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The year ahead

It seems only fitting that with the last post a look back, we take a look forward too. For those of you who know me, it won’t be a big surprise. I do it so often, looking forward is probably a hobby. I like to plan for the future and have clear goals to work toward. Maybe that’s just how I’m wired? In any case, it’s what’s kept me going for this long and I don’t think changing strategies this late in the game is a good idea, so we’re sticking with it. It’s going to be an interesting year for me, even if only half the stuff I want to do gets done it should be pretty memorable. But enough with the fluff, let’s dive right in!

Graduation. It’s been on my mind since I started my PhD. Frankly I still worry it won’t happen, just because it feels too weird to think that I’ve finally reached the end of my journey. Being a student has been the bulk of my adult life. In fact, I’ve basically replaced a full military career with my education thanks to my injuries. A change in paths that I’m not completely ungrateful for because I love what I do. I’m aiming to graduate this term, so in just a handful of months frankly and I still have so much to do, I think school-PI may be right and I may have to just suck it up and finish over the summer. I’ve barely started my dissertation, I’ve still got at least one paper to write, and I am told that school-PI is “pushing” me to collect the data for aim 2, because he thinks it’s important for me.

That being said, he’s aware of when I would like to graduate and I’m acting like I’m going to be graduating on time (my time), so anything can happen. Unless something goes terribly wrong, I WILL be graduating soon (within the year), so that’s some good news as far as I’m concerned. I’ve also settled a bit on how to wrap up aim 3, which I’ve started hammering away at again after falling apart last month (nearly literally, it was a rough month getting back on my feet). With the work that lays ahead, I wouldn’t be surprised if you hear a lot about my dissertation problems and headaches. In the vague way I have to talk about it of course, because that’s just how the rules work. The good news is that I have little doubt that “super secret technique” will finally be revealed this year, mostly because I have at least one, if not two papers that need to happen for graduation.

When it comes to stuff I’ve got going on this year, I can’t talk about anything if I don’t talk about work! My research at the hospital is in a similar, but different vein from what I’m doing at school, but neither count for the other. Meaning twice the work, but that’s the price you pay if you want to get ahead I guess. It will be worth it in the end, but it does suck at the moment and with the new year comes new experiments. A lot of them! I’m trying to negotiate with hospital-PI about how much of my effort is needed for some of these projects, but mostly I’m looking at a rough few months and several studies that will need my attention. That’s on top of my other work of course, the extra work I made for myself with “big idea, I’ve good news on that front though!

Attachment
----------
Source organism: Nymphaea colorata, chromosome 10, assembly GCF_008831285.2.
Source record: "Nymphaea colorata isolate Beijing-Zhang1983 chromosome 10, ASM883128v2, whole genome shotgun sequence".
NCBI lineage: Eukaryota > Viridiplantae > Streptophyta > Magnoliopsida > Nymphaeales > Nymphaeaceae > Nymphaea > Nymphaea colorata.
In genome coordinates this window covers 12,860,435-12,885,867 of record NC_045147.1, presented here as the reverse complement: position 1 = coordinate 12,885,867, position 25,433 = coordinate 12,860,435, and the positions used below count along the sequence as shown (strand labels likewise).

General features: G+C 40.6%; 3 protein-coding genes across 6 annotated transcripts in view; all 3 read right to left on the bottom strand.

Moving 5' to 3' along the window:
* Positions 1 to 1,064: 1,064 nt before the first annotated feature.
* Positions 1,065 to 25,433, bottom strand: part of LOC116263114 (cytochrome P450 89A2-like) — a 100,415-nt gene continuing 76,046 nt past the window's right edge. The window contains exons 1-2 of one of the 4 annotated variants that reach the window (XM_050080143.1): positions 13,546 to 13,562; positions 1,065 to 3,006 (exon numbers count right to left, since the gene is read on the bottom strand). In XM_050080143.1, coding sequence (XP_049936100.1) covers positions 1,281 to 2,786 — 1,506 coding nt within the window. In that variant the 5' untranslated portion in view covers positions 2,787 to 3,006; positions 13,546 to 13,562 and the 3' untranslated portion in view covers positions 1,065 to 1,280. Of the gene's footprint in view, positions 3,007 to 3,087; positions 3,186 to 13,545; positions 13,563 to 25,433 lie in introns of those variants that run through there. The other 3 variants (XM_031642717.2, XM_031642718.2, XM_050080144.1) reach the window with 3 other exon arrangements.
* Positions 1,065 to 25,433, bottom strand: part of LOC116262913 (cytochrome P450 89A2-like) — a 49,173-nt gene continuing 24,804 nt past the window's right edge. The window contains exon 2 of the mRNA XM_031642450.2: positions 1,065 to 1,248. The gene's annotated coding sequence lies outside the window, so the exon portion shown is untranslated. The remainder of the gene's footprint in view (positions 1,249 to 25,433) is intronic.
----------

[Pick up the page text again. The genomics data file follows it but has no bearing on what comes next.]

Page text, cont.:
For a bit now, over a year apparently based on the big idea post, I’ve been working on something I can only really describe as “big,” hence the moniker I’m using for it. There’s been a lot of movement on that front, starting with several experiments that were funded outside our lab. One of our colleague labs heard about big idea and wanted to use it for some of the work they wanted to test. We agreed since we get our own little bit of data and we’re still doing those experiments. The last two will happen within the next few months and hospital-PI and I are hard at work to get the data published. Because things have been going so smoothly, we’ve just spent a bunch of money on some new equipment for it. Stuff I was pushing for to use in our new center (still being built apparently) and couldn’t be ordered until it was completed. Well we pushed hard enough apparently and it’s been ordered, but with shipping delays it will be some time before we see it unfortunately.

That hasn’t kept me from working on new hardware to use with this equipment and I’ve been working on making all that happen as well. If everything goes smoothly (it won’t), I will have the data for big idea collected the way I had originally imagined it. Or something close to that anyway, hospital-PI and I are still working out the details so we can get that project started, but since it’s unfunded (internal funding technically) I’m stuck working on it on the side along with the other projects that pay the bills. Basically because I thought school wasn’t hard enough, I got a job, then I made more work on top of that for myself. Someone please talk some sense into me? But seriously, it will all work out how it needs to, it’s just a matter of when.

So what’s after? Assuming I graduate on time (again, my time, ontime is whenever I can frankly or under ten years as far as the school is concerned), anything is possible. That’s because after a meeting with school-PI, which I should write about (note to self), I am going to attempt to do it all! Okay, not really, but I’m applying for everything. What does that mean? Well there are several paths ahead that I can pick from, they are (in no particular order):

  • Stay at the hospital and take a pay increase (already negotiating that and it’s very generous thanks to hospital-PI)
  • The DARPA fellowship, which I’ve been told to apply for by several program managers after the Risers event, not suggested, told.
  • Become an actual full program manager at ARPA-H, which it turns out I have some support for that route too, who would’ve guessed?
  • Try to find a PI job without the traditional postdoc experience (there are pathways for this believe it or not, but it would be a hard road… what else is new?)
  • Find a postdoc,this is the worst option, making it not a real choice. If I go this route something went horribly, horribly wrong. I would be taking a pay cut thanks to the NSF/NIH funding limits for postdocs, so no thank you.